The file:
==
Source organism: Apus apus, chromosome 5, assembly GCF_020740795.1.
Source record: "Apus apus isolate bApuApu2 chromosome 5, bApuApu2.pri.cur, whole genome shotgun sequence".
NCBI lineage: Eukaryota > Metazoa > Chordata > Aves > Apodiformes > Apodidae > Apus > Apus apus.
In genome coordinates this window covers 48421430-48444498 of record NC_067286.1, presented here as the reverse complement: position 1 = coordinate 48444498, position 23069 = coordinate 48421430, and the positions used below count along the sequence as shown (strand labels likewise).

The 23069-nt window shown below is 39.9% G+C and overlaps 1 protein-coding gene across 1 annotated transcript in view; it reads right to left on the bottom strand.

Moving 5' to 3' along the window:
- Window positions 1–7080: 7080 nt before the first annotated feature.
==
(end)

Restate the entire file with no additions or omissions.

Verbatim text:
Source organism: Apus apus, chromosome 5, assembly GCF_020740795.1.
Source record: "Apus apus isolate bApuApu2 chromosome 5, bApuApu2.pri.cur, whole genome shotgun sequence".
NCBI lineage: Eukaryota > Metazoa > Chordata > Aves > Apodiformes > Apodidae > Apus > Apus apus.
In genome coordinates this window covers 48421430-48444498 of record NC_067286.1, presented here as the reverse complement: position 1 = coordinate 48444498, position 23069 = coordinate 48421430, and the positions used below count along the sequence as shown (strand labels likewise).

The 23069-nt window shown below is 39.9% G+C and overlaps 1 protein-coding gene across 1 annotated transcript in view; it reads right to left on the bottom strand.

Moving 5' to 3' along the window:
- Window positions 1–7080: 7080 nt before the first annotated feature.